The partnership began when Toussaint saw a need to corral the haphazard phone calls and endless email threads flying back and forth between animal control and public health staff about potential rabies cases. Knowing how busy the nurses were, she kept a key question in mind: “How can we make this easier for you?” At the time, animal control’s standardized report formats were onerous and filled with jargon, so she and her team created a simplified system for correspondence.
In the process, they also looked through months of emails and identified weaknesses in the exchanges: What questions were the nurses repeatedly asking? Where were the consistent gaps in reporting from animal control? From there, animal control and public health staff combined the results of their inquiry with CDC recommendations to develop new guidelines to help officers ask detailed questions on scene: Were you awake at the time that you first saw the bat? Do you have children? Where is their bedroom located? Were the doors open? Do you have a pet?
“So really it’s empowering the officers to do some investigative work on an exposure,” says Toussaint. A shared spreadsheet, updated in real time, helps nurses and officers track bite and exposure cases.
The results are lifesaving: In 2011, AWLA euthanized 25 bats and sent only four to wildlife rehabilitators. By 2017, the numbers had effectively flipped; seven bats were euthanized, while 21 went to rehabbers.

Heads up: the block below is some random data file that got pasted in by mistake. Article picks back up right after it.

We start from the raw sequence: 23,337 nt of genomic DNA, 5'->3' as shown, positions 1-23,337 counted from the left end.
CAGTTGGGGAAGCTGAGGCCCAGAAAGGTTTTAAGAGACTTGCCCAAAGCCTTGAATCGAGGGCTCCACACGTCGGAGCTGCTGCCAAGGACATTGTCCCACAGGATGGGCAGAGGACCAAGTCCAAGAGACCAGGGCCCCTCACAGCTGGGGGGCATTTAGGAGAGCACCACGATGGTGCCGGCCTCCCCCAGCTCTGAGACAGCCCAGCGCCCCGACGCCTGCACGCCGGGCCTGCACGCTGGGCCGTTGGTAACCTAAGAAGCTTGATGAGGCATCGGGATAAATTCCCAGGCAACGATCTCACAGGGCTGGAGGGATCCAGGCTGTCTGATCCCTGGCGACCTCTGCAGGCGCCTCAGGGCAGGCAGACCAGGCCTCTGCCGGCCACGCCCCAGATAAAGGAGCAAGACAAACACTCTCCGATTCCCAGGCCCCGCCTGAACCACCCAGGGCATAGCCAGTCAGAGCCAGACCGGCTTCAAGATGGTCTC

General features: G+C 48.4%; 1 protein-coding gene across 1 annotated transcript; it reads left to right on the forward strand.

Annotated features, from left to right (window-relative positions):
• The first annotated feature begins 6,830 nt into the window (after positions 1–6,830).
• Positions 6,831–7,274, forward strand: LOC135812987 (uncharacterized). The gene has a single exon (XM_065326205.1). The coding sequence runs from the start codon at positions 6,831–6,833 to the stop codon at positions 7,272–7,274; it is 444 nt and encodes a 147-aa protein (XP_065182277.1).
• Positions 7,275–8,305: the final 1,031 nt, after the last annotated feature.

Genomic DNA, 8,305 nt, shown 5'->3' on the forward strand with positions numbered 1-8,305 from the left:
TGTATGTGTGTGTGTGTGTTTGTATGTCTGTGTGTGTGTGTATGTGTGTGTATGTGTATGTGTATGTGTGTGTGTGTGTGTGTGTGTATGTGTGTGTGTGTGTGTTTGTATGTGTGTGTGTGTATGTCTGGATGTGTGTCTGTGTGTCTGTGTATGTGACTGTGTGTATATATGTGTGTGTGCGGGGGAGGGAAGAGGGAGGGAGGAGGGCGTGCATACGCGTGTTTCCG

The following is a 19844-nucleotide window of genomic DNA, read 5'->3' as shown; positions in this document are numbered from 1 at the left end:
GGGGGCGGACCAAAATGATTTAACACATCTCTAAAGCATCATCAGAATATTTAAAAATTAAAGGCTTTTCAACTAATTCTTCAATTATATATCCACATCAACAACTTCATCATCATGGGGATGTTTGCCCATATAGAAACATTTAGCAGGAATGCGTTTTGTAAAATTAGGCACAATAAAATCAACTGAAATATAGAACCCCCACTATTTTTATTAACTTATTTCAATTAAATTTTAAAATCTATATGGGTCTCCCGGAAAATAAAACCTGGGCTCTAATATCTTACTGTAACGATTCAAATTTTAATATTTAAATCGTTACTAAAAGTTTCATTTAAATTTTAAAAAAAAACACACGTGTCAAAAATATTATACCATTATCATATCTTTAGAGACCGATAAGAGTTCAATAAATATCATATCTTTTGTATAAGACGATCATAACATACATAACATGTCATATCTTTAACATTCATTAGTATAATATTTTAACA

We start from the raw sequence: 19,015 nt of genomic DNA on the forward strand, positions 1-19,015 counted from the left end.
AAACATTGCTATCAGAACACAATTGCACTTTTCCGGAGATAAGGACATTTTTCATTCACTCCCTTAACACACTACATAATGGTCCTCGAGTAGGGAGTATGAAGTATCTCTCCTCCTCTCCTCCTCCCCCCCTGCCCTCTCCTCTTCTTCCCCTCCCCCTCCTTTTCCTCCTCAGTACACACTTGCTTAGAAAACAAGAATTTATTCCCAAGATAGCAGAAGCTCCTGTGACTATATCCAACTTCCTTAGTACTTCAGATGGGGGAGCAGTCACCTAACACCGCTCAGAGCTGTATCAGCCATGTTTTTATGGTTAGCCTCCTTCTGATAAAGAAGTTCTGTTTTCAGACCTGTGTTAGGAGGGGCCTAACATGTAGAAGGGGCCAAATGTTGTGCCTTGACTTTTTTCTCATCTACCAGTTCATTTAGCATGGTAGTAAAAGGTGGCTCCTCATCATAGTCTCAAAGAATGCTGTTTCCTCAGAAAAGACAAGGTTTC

99% of bats in the wild are estimated to be rabies-free.
The streamlined protocols—and the trusting relationships that have resulted—are critical in emergency situations with other rabies-vector species too. Late one evening, Toussaint told a woman calling about a sick baby raccoon to bring in the animal. After noticing he was partially paralyzed and unable to focus, Toussaint quickly discovered a worrisome backstory: The raccoon had bitten the woman on the lip while she’d made kissy faces at him. Toussaint and the on-call county nurse immediately coordinated emergency care for the woman, who likely would have died otherwise. “The disease doesn’t have to travel very far from your lip to your brain,” says Toussaint, “and that raccoon did come back positive.”
On the sad occasions when AWLA has to perform a euthanasia that could have been prevented, animal control officers and nurses team up to educate the public. After teachers allowed students to pass around a baby raccoon they’d found at a school, Hess and Toussaint organized a joint presentation about rabies and living safely with wildlife. They’ve also partnered at health fairs, at emergency response events and on targeted outreach campaigns—an arrangement that “has allowed us also to speak with the same voice when we’re talking to residents,” says Hess.
Though she left the shelter within a year of her revelatory experience, O’Keefe is now a licensed bat rehabilitator and has maintained good ties with her former employer, taking in bats as well as foster puppies and kittens. She senses the enthusiasm about bats and other wildlife when she visits the shelter—and is grateful to Toussaint for taking the organization’s efforts to the next level. From a rehabber’s perspective, “it gives me some peace of mind,” she says. “Knowing that somebody is willing and wants to do more, to do better—then, yes, of course we’re going to take the time to go up there and help them make that effort and support them as well.”